Might be my eyes not yours?

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  #37  
Old 31-01-19, 11:26 AM
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Okay, so were they officers badges in general or were they Grenadier Guards officers badges?

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Frank as mentioned in post 1, he says they came with a lot of officers badges.
Andy
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  #38  
Old 31-01-19, 11:55 AM
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Quote:
Originally Posted by grenadierguardsman View Post
Toby
We know the grenade hasn't really changed much since the Crimean War ( Photographic evidence ) 165 years. Why would it have changed 20 odd years previous ? I know there is no evidence of this. That badge is in reversed metals, not used by the Grenadier Guards.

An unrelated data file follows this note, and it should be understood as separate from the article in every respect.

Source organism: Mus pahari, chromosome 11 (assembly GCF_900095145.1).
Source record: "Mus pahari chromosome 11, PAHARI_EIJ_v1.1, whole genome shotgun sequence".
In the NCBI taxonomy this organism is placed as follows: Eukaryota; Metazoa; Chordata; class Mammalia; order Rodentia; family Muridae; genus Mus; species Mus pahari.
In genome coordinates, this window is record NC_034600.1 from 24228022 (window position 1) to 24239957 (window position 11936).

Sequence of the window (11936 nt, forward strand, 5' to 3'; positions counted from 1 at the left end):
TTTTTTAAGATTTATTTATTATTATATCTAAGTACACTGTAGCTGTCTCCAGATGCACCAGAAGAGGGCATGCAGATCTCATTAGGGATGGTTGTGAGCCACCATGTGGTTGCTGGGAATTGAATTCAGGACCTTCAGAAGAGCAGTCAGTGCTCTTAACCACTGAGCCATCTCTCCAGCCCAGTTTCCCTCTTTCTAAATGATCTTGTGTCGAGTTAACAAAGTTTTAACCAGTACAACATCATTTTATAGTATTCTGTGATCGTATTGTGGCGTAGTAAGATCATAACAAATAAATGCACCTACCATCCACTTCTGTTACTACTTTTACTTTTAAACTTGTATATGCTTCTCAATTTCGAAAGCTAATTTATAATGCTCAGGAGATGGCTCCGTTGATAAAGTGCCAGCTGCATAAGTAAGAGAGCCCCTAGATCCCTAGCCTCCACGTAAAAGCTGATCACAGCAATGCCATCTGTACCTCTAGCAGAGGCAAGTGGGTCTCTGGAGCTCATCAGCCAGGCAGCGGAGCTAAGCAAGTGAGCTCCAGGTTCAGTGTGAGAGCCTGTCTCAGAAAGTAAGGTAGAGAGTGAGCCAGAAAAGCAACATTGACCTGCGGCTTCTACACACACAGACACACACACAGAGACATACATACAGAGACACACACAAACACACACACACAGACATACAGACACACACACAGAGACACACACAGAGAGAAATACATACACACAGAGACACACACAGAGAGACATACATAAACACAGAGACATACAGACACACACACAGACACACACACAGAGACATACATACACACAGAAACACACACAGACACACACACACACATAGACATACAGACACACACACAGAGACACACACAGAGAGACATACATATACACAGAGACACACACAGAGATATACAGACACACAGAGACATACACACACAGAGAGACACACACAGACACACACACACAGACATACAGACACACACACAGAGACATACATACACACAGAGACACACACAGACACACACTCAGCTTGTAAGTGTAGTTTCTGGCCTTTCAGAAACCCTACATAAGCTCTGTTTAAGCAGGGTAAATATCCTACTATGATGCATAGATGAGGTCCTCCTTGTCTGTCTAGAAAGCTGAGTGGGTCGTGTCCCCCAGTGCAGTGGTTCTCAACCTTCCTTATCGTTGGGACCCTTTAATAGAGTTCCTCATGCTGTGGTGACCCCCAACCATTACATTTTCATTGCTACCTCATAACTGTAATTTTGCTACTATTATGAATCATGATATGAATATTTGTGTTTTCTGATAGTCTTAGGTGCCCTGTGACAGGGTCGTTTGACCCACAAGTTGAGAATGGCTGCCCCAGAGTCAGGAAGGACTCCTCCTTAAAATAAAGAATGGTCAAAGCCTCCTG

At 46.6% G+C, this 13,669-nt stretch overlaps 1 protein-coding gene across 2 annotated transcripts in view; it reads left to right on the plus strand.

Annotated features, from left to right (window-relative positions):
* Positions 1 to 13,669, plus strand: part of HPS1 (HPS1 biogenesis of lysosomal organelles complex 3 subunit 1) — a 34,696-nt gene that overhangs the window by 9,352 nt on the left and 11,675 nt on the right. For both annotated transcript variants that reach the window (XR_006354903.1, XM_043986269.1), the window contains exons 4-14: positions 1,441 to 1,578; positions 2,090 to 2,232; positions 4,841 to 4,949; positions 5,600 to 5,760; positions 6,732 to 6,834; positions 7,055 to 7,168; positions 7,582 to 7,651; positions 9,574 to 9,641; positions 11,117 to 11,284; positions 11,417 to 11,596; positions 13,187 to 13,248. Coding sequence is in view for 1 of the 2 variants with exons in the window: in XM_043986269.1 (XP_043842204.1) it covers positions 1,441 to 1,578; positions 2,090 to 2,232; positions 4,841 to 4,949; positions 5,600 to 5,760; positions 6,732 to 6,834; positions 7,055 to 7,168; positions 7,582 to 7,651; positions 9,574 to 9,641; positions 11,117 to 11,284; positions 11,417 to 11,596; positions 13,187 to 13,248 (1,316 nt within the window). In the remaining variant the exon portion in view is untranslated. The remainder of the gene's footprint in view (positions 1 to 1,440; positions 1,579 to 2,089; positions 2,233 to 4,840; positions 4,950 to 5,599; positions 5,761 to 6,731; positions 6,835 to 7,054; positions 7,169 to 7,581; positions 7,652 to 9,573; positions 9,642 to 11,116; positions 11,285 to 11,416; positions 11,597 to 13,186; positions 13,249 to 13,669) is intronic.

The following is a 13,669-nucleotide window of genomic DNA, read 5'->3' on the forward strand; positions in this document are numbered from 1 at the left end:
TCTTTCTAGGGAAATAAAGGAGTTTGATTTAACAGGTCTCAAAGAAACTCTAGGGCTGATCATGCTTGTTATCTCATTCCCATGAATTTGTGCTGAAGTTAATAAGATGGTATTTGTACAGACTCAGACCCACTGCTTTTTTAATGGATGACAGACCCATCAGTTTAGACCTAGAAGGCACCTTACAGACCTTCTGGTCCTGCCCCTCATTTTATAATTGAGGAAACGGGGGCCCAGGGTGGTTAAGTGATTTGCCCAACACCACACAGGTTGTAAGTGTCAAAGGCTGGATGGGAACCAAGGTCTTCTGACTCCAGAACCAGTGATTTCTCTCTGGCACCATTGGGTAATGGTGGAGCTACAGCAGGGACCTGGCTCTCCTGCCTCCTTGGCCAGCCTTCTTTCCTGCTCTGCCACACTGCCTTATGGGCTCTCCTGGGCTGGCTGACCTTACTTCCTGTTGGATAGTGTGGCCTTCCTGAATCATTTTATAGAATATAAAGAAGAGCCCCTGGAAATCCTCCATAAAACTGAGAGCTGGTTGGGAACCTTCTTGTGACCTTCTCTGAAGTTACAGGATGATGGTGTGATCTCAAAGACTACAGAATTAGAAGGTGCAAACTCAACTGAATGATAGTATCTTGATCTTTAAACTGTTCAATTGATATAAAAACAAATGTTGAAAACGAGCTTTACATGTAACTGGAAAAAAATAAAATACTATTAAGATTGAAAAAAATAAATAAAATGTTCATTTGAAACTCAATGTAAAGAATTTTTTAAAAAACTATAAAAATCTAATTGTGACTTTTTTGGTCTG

Andy
The 2nd and 3rd Foot Guards were much more straight forward as mentioned before. The 1st Foot Guards (Grenadiers) made a more gradual move to adopting grenade insignia, having used the garter strap for a much longer period previously. Undress caps, usually of forage type, had cloth badges initially as you know.

It seems to me that there is a strong likelihood that the first metal badges used were the standard pattern, flank company brass grenades. These were worn by all right flank companies, Guards and Line. There is no evidence that the Guards wore a different, special pattern. It was after all just one company (of 8) in each battalion.

My suggestion is that eventually, around 1838 when the peaked forage cap was issued to the Foot Guards, the Grenadiers simply fitted the flank company grenade badge to the entire battalion’s caps whilst retaining the brass garter strap on their cartridge pouches (cartouches). I’m suggesting that it ‘might’ be that at some point not long after, the First Class Staff (around 5 in most battalions, including the sergeant major, but the Guards probably had more) adopted a more elaborate badge with Queen Victoria’s cypher. I do not know if the badge shown is one of these but I’m suggesting that it might be. The beginning of the reign of a new Queen would be a good time to start.